If you’d like to read a great blog post on dressing a distaff I recommend you read Ode to a Distaff.

 

 

What can female reenactors can do?

I read a blog post recently saying one of the down sides of re-enacting was being a female reenactor as they weren’t allowed to dress as a male off the battlefield and women were only allowed to do four things in their camp—and spinning wasn’t even one of them!

So I thought I’d start compiling a list of historically accurate tasks, crafts and roles for female personas and make a page for these on my other blog.

So, if you have anything you’d love me to add to the list, leave a comment!

 

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Photograph of Cathelina di Alessandri spinning thanks to http://rosaliegilbert.com/

Back from the Museum

I had a great time yesterday at the Queensland Museum teaching people about spinning in the 15th century. I had some fantastic conversations. There were many good discussions about the social history of spinning, about the relative expense of linen and wool and how expensive clothes were in the middle ages compared to now. We also talked about the low quality of clothing today and how it starts right back at the fibre preparation stage. How many people these days list an apron or skirt in their will?

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Photograph of Cathelina di Alessandri spinning thanks to Rosalie’s Medieval Women

Quite a few older women came up and talked about their grandmother’s spinning (on a wheel). One Irish women told me about how to boost productivity her family were given a spinning wheel in exchange for planting an acre of flax.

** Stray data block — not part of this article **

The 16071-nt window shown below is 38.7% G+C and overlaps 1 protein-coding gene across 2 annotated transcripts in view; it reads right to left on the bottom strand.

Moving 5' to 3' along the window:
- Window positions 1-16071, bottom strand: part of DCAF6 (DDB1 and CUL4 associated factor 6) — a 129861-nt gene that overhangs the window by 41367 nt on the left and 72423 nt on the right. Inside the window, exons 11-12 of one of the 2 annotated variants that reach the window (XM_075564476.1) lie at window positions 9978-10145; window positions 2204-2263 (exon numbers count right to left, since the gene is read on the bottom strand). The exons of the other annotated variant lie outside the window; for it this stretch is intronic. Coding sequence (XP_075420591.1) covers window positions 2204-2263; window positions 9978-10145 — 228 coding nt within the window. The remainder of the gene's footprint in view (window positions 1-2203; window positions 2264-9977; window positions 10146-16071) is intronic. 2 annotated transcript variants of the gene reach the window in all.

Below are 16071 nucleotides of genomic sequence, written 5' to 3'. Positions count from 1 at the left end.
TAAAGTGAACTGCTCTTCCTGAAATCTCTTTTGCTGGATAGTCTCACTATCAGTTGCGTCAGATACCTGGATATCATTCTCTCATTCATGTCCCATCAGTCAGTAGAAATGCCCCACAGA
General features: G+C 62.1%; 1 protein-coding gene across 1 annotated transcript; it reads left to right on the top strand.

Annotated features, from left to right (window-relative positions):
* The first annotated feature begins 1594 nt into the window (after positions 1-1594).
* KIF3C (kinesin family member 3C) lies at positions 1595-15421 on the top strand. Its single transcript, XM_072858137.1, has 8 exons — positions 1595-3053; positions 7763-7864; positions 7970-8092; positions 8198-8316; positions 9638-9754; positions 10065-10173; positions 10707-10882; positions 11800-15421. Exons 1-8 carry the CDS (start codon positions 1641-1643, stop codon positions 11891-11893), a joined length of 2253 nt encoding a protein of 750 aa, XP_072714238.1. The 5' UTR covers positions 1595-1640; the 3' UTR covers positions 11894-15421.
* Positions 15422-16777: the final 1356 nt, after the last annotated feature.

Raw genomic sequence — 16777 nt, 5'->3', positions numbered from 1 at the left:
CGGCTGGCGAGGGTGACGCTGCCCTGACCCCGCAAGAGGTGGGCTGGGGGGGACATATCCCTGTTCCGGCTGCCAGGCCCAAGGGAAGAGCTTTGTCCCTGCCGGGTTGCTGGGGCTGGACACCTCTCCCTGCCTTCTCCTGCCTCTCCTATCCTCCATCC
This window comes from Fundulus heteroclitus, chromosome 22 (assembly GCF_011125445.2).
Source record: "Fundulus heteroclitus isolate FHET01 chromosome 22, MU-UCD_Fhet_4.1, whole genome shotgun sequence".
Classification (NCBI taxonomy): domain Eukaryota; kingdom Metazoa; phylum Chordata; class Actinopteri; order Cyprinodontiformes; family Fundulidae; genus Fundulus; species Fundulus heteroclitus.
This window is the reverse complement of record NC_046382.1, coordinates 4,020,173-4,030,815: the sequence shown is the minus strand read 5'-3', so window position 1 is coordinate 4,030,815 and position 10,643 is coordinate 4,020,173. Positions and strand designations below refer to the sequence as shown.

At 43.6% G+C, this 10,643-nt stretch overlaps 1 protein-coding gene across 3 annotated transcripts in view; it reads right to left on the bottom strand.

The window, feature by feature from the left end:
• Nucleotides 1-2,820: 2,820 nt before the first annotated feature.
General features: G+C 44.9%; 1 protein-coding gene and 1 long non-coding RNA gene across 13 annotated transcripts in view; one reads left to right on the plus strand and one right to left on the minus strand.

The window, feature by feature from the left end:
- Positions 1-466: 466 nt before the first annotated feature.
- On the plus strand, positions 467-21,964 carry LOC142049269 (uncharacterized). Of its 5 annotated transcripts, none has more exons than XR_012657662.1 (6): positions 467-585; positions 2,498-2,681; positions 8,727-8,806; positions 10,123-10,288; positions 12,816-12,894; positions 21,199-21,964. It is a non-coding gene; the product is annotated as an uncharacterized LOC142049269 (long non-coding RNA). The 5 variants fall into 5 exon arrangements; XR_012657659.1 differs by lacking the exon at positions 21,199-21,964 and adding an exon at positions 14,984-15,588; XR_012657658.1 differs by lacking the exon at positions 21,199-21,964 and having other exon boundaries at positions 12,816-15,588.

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Left is a Hershey’s fibre arts spindle, right is an antique french spindle.

I also had sever men fascinated at the physics of spinning, one in particular who said I’d filled in the missing link in his knowledge of how textiles were made, which was wonderful.

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15th Century Spinning’s Display at the Queensland Museum

I also had a lot of people who had seen different types of spinning in their travels (such as drop spindle spinning, supported spinning and different types of grasped spinning) who were very interested in the different techniques. The great thing about talking with the public is they don’t have an agenda to prove their way of spinning is right or deny the existence of certain spinning styles, so we can discuss them all.

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Photograph of Cathelina di Alessandri spinning thanks to Rosalie’s Medieval Women

We recently got a video camera for using for our business, so we took that along and my partner took quite a bit of video, most of which I have to sort through. It was hard as I was usually surrounded by people, but here is a short snippet he got of me spinning.

 

There were also displays on illumination, needlework (specifically some beautiful gold work) and some artefacts that we got to have a up close look at, some of which we were able to handle.